While the rebel armies to the east fought against overwhelming odds in titanic battles in Virginia, Georgia, Tennessee, and the Carolinas, the remainder of the war at Sabine Pass was spent guarding the coastline from an enemy who was ever expected but never came again after September 1863. The blockade runners continued to slip by the Federal blockade, and the Union never again attempted a landing on the upper Texas coast. When Lee and Johnston surrendered in April 1865, effectively ending the war, the news did not reach Sabine Pass until the end of May. Many Confederate officers simply told their men to go home. At Fort Manhassett, the Confederate standard was lowered for the last time, and some of the remaining guns, ammunition, and powder were pushed or thrown into the ditches and buried. On May 25, 1865, Acting Volunteer Lieutenant Lewis L. Pennington of the US Navy, and a former resident of Sabine Pass, came ashore with a landing party of marines and raised the Union flag over Forts Manhassett and Griffin, bringing four years of death, destruction, and hardship in southeast Texas to a close.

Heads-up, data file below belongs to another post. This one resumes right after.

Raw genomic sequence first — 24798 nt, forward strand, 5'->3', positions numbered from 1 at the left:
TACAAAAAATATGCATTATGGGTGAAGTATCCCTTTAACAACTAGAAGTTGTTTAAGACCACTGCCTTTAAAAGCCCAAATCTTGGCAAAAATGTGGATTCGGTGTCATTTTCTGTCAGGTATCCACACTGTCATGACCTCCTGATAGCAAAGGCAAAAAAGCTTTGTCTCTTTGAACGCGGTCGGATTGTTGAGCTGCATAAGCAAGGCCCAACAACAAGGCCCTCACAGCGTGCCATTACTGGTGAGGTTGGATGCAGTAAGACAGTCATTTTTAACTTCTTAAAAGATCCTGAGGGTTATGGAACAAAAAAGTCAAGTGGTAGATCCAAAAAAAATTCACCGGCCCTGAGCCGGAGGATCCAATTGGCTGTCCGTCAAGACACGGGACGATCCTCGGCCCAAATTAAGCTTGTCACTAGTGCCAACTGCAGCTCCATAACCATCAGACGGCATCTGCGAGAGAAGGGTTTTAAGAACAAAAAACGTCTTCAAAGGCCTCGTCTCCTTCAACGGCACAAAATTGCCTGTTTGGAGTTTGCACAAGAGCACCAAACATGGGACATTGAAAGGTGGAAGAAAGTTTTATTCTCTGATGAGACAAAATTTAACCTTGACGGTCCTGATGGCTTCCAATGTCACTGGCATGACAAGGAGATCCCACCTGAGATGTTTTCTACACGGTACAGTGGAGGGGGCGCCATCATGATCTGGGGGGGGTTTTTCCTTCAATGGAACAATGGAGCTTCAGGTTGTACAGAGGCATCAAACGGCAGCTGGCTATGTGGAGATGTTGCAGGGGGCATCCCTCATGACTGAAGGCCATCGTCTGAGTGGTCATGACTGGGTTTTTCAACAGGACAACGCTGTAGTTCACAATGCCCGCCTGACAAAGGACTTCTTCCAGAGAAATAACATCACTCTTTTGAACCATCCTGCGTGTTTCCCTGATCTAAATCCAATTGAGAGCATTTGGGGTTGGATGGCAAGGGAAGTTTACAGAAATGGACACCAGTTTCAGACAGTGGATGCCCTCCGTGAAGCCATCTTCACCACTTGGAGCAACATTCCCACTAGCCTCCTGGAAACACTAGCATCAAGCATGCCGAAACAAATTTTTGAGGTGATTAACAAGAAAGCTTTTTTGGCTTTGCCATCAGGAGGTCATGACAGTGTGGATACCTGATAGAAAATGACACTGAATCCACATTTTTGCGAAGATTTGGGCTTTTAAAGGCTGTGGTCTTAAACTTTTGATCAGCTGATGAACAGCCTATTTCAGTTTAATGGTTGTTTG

The Trans-Mississippi Department, under command of Lieutenant General E.K. Smith was widely known as 'Kirby-Smithdom', in reference to the department's size and isolation, due to the Union's control of the Mississippi River which halved the Confederacy's territory. As such the department did not receive much assistance from the Confederate government in the Eastern theater, where by 1863 the Armies of Tennessee and Northern Virginia were deemed most vital to the survival of the Confederacy. Major General Magruder, concerned with keeping open the ports used by blockade runners and defending the Texas coast from seaborne invasion, had 3,636 men (nearly 40% of his entire command) in garrison at Sabine Pass, by September 1863